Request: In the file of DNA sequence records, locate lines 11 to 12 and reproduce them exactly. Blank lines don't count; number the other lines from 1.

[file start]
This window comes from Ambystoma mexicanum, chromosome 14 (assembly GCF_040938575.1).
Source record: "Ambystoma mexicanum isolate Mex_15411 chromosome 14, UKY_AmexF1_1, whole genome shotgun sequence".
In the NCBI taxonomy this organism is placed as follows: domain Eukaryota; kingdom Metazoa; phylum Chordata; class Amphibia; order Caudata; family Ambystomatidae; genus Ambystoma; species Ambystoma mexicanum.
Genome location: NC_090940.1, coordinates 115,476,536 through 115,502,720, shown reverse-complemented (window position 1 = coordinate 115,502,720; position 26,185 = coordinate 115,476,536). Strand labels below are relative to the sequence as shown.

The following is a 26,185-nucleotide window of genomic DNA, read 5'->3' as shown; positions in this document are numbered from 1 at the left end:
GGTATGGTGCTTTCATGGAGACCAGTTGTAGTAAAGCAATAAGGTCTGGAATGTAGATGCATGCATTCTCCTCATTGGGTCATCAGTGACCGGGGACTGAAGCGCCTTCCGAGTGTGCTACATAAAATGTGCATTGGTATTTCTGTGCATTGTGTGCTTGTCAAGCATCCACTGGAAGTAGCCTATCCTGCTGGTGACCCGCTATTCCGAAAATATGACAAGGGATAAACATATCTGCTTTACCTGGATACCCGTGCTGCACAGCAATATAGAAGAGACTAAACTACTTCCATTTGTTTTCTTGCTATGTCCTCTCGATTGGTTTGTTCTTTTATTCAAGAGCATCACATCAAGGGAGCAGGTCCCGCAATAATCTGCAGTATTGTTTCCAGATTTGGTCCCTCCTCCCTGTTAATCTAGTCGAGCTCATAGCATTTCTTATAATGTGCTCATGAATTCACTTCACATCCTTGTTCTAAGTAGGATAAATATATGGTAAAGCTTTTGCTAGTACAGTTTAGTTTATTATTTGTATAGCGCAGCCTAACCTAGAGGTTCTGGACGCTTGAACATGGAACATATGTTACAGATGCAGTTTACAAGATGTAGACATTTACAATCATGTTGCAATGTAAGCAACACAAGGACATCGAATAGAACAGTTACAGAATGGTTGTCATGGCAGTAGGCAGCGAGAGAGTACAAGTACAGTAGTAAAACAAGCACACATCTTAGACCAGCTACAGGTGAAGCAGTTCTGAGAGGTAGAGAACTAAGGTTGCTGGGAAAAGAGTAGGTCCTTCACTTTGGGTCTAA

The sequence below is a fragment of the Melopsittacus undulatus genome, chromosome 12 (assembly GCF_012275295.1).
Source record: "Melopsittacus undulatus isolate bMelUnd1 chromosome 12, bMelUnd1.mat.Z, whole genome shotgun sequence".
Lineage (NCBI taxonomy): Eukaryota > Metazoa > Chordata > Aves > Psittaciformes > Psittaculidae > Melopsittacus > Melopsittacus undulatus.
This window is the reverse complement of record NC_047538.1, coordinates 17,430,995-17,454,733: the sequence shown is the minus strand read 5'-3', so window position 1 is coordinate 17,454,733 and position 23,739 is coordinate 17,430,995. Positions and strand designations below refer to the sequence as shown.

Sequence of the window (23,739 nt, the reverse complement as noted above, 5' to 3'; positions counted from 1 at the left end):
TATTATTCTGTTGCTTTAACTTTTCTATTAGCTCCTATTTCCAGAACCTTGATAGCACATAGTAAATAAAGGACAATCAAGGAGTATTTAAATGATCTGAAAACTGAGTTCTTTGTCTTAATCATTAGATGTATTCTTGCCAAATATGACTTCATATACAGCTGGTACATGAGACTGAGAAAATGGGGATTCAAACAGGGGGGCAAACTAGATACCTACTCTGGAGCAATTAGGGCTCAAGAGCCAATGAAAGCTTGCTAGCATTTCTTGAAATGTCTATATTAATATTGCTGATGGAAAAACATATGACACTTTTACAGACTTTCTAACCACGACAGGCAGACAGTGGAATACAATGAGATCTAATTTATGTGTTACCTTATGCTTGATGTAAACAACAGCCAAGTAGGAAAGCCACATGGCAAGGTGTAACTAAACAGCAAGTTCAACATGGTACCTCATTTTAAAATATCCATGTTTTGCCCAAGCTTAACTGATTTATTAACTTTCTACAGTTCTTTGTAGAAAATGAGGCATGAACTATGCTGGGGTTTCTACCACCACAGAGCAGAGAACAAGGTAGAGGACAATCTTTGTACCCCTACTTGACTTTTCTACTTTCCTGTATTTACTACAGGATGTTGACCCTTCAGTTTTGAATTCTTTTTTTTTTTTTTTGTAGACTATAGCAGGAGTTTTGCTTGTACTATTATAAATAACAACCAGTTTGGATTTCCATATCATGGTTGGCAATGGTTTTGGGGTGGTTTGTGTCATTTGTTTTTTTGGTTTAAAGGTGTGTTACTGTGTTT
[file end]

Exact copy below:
Sequence of the window (23,739 nt, the reverse complement as noted above, 5' to 3'; positions counted from 1 at the left end):
TATTATTCTGTTGCTTTAACTTTTCTATTAGCTCCTATTTCCAGAACCTTGATAGCACATAGTAAATAAAGGACAATCAAGGAGTATTTAAATGATCTGAAAACTGAGTTCTTTGTCTTAATCATTAGATGTATTCTTGCCAAATATGACTTCATATACAGCTGGTACATGAGACTGAGAAAATGGGGATTCAAACAGGGGGGCAAACTAGATACCTACTCTGGAGCAATTAGGGCTCAAGAGCCAATGAAAGCTTGCTAGCATTTCTTGAAATGTCTATATTAATATTGCTGATGGAAAAACATATGACACTTTTACAGACTTTCTAACCACGACAGGCAGACAGTGGAATACAATGAGATCTAATTTATGTGTTACCTTATGCTTGATGTAAACAACAGCCAAGTAGGAAAGCCACATGGCAAGGTGTAACTAAACAGCAAGTTCAACATGGTACCTCATTTTAAAATATCCATGTTTTGCCCAAGCTTAACTGATTTATTAACTTTCTACAGTTCTTTGTAGAAAATGAGGCATGAACTATGCTGGGGTTTCTACCACCACAGAGCAGAGAACAAGGTAGAGGACAATCTTTGTACCCCTACTTGACTTTTCTACTTTCCTGTATTTACTACAGGATGTTGACCCTTCAGTTTTGAATTCTTTTTTTTTTTTTTTGTAGACTATAGCAGGAGTTTTGCTTGTACTATTATAAATAACAACCAGTTTGGATTTCCATATCATGGTTGGCAATGGTTTTGGGGTGGTTTGTGTCATTTGTTTTTTTGGTTTAAAGGTGTGTTACTGTGTTT